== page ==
It belongs to a group of medicines called antipsychotics. These drugs work on the balance of chemicals in the brain.
A specialist doctor will prescribe clozapine and will closely monitor your progress. Clozapine is prescribed to alleviate the symptoms of psychosis; this is the name used by doctors to describe a disordered mood.
Clozapine is prescribed in particular for people with schizophrenia. Schizophrenia is a mental health problem that causes disordered ideas, beliefs, and experiences. People with schizophrenia may have a hard time knowing which thoughts and experiences are genuine and authentic and which are not.
Symptoms similar to these can sometimes occur in people with Parkinson’s disease.
Adult: schizophrenia PO 12.5 mg 1-2 times on day 1 followed by 25 mg 1-2 times on day 2, gradually increased in 25-50 mg increments up to 300 mg / day with 14-21 days. Subsequent increases of 50-100 mg can be done 1-2 times per week. Usual dose: 200-450 mg / day. Max: 900 mg / day.
Psychosis in initial Parkinson’s disease: 12.5 mg at bedtime. It can be increased in 12.5 mg increments up to two weeks, not> 50 mg/day at the end of the second week. Usual dose: 25-37.5 mg / day. Max: 100 mg / day.
Elderly: ≥60 years initially, 12.5 mg on day 1, subsequently increase in increments of 25 mg daily.
It can be taken with or without food.
- Patient with paralytic ileus.
- Uncontrolled epilepsy
- History of circulatory collapse.
- Alcoholic or toxic psychosis.
- Drug intoxication.
- Coma or severe CNS depression.
- Severe heart disease (e.g., myocarditis).
- Bone marrow suppression.
- Myeloproliferative disorders or differential blood or white cell abnormality, history of drug-induced neutropenia, or agranulocytosis.
- Renal failure is severe.
- Patient with risk factors for stroke, history of long QT syndrome.
- History of seizures or conditions that lower the seizure threshold.
- History of heart failure or abnormal heart findings on examination.
- Benign prostatic hyperplasia.
- Angle-closure glaucoma.
- History of colonic disease or lower abdominal surgery.
- Avoid abrupt withdrawal.
- Elderly with dementia-related psychosis.
- Hepatic or mild to moderate kidney failure.
- Pregnancy and breastfeeding.
Adverse drug reactions
- Weight gain.
- Neutropenia is reversible.
- Orthostatic hypotension.
- Nocturnal hypersalivation.
- Urinary incontinence and retention.
- Transient fever.
- Glucose homeostasis abnormalities and the onset of DM.
- Obsessive-compulsive symptoms.
- Extrapyramidal disorders, including tardive dyskinesia.
- Circulatory collapse with cardiac arrest and respirator.
- Enlargement of the parotid gland.
- Acute pancreatitis.
- Hepatitis and cholestatic jaundice.
Animal reproduction studies have not shown a fetal risk.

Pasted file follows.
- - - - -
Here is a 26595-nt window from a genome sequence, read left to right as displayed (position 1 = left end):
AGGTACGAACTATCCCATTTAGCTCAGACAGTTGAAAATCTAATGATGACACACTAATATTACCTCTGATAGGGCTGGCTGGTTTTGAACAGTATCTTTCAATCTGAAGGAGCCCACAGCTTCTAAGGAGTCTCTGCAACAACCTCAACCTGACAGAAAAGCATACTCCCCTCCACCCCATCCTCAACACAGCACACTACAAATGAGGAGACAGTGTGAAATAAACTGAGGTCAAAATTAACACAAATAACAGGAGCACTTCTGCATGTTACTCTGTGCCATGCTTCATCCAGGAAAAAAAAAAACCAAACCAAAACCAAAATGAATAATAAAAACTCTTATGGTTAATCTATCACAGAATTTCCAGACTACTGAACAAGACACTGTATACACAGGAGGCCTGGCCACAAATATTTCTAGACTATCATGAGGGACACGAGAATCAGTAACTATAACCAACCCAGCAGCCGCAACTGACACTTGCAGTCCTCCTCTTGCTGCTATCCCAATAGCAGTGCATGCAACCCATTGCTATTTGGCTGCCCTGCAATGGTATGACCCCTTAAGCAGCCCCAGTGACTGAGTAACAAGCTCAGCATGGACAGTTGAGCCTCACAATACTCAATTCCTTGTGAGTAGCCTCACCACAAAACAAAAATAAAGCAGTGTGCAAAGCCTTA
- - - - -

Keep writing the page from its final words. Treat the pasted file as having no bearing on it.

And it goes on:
However, no controlled studies in pregnant women or animal reproduction studies have shown an adverse effect (other than a decrease in fertility) that was not confirmed in controlled studies in women in the first trimester (and there is no evidence of risk in subsequent quarters).
Counseling the patient
This drug can cause sedation and lowers the seizure threshold. If you are affected, avoid driving or operating machinery.
Avoid smoking cigarettes.
Monitor cardiac and vital signs, white blood cells, and differential blood count every week for 18 weeks and then at least every two weeks; clinical monitoring of hyperglycemia.
- Blurry vision.
- Cardiac arrhythmias.
- Aspiration pneumonia.
- Depression or respiratory failure.
Management: symptomatic and supportive treatment. Establish and maintain airways and ensure adequate ventilation and oxygenation.
Gastric lavage and administration of activated charcoal in the first 6 hours after ingestion. Close medical supervision is needed for at least five days due to the possibility of late reactions.
With other medications
Increased risk and severity of bone marrow suppression with bone marrow suppressants (e.g., Carbamazepine, chloramphenicol), sulfonamides (e.g., Cotrimoxazole), pyrazolone pain relievers (e.g., phenylbutazone), penicillamine, cytotoxic agents or long-acting inhibitors of antipsychotics.
Concomitant use of benzodiazepines may increase the risk of circulatory collapse, leading to cardiac and respiratory arrest.
Additive CNS depression and cognitive and motor performance interference with MAOIs and CNS depressants, including antihistamines, benzodiazepines, and opioid analgesics.
It can potentiate the effects of anticholinergic or antihypertensive drugs—increased plasma concentration of highly protein-bound substances (e.g., Warfarin, Digoxin).
It decreased plasma concentrations with phenytoin.
Mechanism of action
Description: Clozapine is a derivative of dibenzodiazepine and a prototype of atypical antipsychotics. It is proposed that its therapeutic efficacy is mediated by antagonism of the D 2 and 5-HT 2A receptors.
It also acts as an antagonist at α-adrenergic, histamine H 1, cholinergic, and other dopamine and serotonergic receptors.
Absorption: Well absorbed from the gastrointestinal tract.
Bioavailability: approximately 50%.
Time to reach maximum plasma concentration: approximately 2.5 hours.
Plasma protein binding: approximately 95%.
Metabolism: almost completely metabolized through N-demethylation, hydroxylation, and N-oxidation mainly mediated by the isoenzyme CYP1A2.
Excretion: through urine (approximately 50%) and feces (30%) as metabolites and traces of drug unchanged.
Terminal elimination half-life: approximately 12 hours.